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The Hydrogen Economy

The Third Industrial Revolution: Leading the Way to a Green Energy Era and a Hydrogen Economy

Lecture Synopsis:

We are approaching the sunset of the oil era in the first half of the 21st century. The price of oil on global markets continues to climb and peak global oil is within sight in the coming decades. At the same time, the dramatic rise in carbon dioxide emissions from the burning of fossil fuels is raising the earth's temperature and threatening an unprecedented change in the chemistry of the planet and global climate, with ominous consequences for the future of human civilization and the ecosystems of the earth.

While oil, coal, and natural gas will continue to provide a substantial portion of the world's and the European Union's energy well into the 21st century, there is a growing consensus that we are entering a twilight period where the full costs of our fossil fuel addiction is beginning to act as a drag on the world economy. During this twilight era, the 27 EU member states are making every effort to ensure that the remaining stock of fossil fuels is used more efficiently and are experimenting with clean energy technologies to limit carbon dioxide emissions in the burning of conventional fuels. These efforts fall in line with the EU mandate that the member states increase energy efficiency 20 percent by 2020 and reduce their global warming emissions 20 percent (based on 1990 levels), again by 2020. But, greater efficiencies and mandated global warming gas reductions, by themselves, are not enough to adequately address the unprecedented crisis of global warming and global peak oil and gas production. Looking to the future, every government will need to explore new energy paths and establish new economic models with the goal of achieving as close to zero carbon emissions as possible.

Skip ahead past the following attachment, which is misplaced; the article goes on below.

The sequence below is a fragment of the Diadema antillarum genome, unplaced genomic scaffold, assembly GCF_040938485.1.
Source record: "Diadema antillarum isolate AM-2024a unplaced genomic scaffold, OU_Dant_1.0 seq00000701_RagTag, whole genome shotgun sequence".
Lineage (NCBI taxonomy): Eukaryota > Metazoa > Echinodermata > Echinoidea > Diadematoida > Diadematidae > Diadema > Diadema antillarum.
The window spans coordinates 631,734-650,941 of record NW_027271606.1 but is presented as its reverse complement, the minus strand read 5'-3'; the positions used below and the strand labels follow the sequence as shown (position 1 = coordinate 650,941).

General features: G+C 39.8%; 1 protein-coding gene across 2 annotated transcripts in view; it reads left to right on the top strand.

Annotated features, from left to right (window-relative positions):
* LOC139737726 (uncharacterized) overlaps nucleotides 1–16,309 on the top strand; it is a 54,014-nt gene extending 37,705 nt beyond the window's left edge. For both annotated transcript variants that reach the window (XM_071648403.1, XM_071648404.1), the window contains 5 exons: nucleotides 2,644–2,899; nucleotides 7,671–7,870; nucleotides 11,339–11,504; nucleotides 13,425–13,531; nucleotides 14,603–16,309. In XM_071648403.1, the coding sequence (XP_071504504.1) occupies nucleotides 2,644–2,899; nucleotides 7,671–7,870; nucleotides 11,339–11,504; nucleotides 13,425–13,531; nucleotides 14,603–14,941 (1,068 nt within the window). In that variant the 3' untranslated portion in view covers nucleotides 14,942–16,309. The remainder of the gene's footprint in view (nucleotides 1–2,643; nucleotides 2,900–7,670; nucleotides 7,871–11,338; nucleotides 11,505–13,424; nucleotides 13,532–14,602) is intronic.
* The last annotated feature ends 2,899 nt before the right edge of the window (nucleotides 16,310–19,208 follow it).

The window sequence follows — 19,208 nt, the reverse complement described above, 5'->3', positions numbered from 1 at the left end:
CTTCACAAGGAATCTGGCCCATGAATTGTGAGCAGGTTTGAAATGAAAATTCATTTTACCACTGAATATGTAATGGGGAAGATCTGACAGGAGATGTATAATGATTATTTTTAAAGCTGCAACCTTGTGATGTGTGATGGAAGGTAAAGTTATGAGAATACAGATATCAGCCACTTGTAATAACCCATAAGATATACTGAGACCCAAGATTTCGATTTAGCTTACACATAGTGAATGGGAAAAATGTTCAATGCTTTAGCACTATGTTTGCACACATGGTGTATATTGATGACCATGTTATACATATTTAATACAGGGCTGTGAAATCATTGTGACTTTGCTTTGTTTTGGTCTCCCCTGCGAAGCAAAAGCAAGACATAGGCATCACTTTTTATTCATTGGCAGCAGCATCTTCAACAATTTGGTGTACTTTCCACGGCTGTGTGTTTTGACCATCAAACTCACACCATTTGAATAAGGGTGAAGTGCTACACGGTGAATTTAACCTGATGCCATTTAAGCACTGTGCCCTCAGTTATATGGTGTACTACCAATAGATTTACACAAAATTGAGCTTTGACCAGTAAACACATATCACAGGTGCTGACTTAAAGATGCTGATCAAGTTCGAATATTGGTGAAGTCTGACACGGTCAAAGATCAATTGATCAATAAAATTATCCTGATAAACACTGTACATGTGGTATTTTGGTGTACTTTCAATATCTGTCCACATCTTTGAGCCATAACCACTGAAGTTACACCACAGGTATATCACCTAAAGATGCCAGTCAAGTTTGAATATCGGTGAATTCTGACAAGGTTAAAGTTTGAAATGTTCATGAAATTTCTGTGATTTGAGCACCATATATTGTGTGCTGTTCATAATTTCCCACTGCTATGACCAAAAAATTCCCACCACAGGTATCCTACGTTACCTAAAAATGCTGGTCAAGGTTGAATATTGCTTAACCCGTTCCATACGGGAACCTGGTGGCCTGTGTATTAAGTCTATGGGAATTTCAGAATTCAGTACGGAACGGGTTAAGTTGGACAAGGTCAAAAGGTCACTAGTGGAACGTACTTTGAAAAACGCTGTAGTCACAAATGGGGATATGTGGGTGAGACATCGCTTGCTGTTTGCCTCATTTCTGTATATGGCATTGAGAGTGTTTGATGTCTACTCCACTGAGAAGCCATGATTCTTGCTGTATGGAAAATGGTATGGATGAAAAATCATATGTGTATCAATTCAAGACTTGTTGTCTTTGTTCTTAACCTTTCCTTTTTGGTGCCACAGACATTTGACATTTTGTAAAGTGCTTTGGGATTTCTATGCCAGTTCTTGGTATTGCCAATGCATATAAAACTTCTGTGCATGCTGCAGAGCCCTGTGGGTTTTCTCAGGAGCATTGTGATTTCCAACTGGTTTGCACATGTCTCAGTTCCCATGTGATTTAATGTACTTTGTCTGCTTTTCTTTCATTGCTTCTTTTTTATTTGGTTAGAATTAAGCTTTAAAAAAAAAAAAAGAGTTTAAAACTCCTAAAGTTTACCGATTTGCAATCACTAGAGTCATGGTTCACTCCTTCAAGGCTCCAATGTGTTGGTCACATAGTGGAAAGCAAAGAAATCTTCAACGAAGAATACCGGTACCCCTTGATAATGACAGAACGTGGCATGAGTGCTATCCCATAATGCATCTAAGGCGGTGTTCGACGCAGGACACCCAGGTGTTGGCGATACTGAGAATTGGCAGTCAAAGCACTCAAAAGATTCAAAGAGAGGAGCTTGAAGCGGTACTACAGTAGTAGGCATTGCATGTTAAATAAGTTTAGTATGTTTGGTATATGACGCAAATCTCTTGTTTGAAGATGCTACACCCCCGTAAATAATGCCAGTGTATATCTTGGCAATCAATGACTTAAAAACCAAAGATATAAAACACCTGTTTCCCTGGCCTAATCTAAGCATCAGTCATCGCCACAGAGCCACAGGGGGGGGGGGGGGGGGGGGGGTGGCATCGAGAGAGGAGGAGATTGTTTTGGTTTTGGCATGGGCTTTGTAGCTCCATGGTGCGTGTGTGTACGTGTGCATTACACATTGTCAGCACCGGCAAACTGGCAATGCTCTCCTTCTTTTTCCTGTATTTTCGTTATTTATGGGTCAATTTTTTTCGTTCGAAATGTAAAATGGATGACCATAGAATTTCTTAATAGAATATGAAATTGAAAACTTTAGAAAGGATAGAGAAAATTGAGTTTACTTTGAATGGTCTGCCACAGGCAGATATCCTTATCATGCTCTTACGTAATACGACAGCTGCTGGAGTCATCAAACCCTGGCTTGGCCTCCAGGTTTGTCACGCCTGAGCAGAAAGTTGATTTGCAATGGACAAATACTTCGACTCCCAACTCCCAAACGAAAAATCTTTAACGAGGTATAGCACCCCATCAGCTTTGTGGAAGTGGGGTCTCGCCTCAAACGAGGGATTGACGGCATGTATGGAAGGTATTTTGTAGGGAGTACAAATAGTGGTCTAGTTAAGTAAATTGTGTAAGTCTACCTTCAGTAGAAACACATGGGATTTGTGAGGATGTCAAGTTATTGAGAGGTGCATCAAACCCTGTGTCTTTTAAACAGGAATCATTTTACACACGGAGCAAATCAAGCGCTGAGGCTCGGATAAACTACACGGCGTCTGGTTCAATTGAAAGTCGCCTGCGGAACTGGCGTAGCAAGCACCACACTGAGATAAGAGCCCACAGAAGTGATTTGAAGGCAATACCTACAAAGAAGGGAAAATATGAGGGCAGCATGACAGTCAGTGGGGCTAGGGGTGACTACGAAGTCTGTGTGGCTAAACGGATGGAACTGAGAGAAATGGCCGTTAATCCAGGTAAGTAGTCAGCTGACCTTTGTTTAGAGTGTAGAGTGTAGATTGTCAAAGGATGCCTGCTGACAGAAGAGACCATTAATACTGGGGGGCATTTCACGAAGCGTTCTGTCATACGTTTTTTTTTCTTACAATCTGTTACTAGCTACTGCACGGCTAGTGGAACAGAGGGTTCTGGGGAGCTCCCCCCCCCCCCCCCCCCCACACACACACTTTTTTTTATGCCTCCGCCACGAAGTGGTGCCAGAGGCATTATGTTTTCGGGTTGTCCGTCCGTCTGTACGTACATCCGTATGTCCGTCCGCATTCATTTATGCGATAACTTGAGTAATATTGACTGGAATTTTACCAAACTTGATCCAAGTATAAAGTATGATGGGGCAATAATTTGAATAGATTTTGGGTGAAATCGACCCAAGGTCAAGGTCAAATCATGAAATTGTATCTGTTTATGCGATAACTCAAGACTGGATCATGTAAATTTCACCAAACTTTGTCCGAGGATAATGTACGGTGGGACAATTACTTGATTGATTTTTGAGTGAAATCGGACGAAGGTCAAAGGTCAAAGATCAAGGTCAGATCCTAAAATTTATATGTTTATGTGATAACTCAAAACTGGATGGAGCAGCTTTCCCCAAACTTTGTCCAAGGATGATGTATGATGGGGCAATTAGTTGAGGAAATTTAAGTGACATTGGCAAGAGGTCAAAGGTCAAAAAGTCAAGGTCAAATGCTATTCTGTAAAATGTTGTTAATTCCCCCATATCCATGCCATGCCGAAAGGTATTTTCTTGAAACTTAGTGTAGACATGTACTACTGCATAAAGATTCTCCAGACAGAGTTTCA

THE GREAT ECONOMIC REVOLUTIONS IN HISTORY: THE CONVERGENCE OF NEW ENERGY AND COMMUNICATIONS REGIMES

The great pivotal economic changes in world history have occurred when new energy regimes converge with new communication regimes. When that convergence happens, society is restructured in wholly new ways. In the early modern era, the coming together of coal powered steam technology and the print press gave birth to the first industrial revolution. It would have been impossible to organize the dramatic increase in the pace, speed, flow, density, and connectivity of economic activity made possible by the coal fired steam engine using the older codex and oral forms of communication. In the late nineteenth century and throughout the first two thirds of the twentieth century, first generation electrical forms of communication—the telegraph, telephone, radio, television, electric typewriters, calculators, etc.—converged with the introduction of oil and the internal combustion engine, becoming the communications command and control mechanism for organizing and marketing the second industrial revolution.